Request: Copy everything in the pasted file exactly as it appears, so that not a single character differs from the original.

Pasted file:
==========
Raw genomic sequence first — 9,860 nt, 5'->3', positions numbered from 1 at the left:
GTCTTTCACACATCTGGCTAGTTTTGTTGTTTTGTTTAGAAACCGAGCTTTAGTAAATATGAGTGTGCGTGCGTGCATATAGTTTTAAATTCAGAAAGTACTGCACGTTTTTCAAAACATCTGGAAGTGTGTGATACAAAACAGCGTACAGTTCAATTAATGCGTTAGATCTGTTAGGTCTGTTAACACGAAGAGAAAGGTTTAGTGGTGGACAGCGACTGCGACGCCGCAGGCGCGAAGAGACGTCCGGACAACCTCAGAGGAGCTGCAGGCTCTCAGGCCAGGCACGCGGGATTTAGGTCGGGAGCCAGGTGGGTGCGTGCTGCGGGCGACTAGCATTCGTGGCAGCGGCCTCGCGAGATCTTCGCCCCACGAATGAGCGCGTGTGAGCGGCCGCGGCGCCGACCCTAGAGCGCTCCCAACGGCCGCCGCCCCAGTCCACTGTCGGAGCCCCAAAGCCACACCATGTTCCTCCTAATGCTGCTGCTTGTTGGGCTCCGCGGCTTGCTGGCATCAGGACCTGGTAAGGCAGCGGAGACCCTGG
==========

Raw genomic sequence first — 9,860 nt, 5'->3', positions numbered from 1 at the left:
GTCTTTCACACATCTGGCTAGTTTTGTTGTTTTGTTTAGAAACCGAGCTTTAGTAAATATGAGTGTGCGTGCGTGCATATAGTTTTAAATTCAGAAAGTACTGCACGTTTTTCAAAACATCTGGAAGTGTGTGATACAAAACAGCGTACAGTTCAATTAATGCGTTAGATCTGTTAGGTCTGTTAACACGAAGAGAAAGGTTTAGTGGTGGACAGCGACTGCGACGCCGCAGGCGCGAAGAGACGTCCGGACAACCTCAGAGGAGCTGCAGGCTCTCAGGCCAGGCACGCGGGATTTAGGTCGGGAGCCAGGTGGGTGCGTGCTGCGGGCGACTAGCATTCGTGGCAGCGGCCTCGCGAGATCTTCGCCCCACGAATGAGCGCGTGTGAGCGGCCGCGGCGCCGACCCTAGAGCGCTCCCAACGGCCGCCGCCCCAGTCCACTGTCGGAGCCCCAAAGCCACACCATGTTCCTCCTAATGCTGCTGCTTGTTGGGCTCCGCGGCTTGCTGGCATCAGGACCTGGTAAGGCAGCGGAGACCCTGG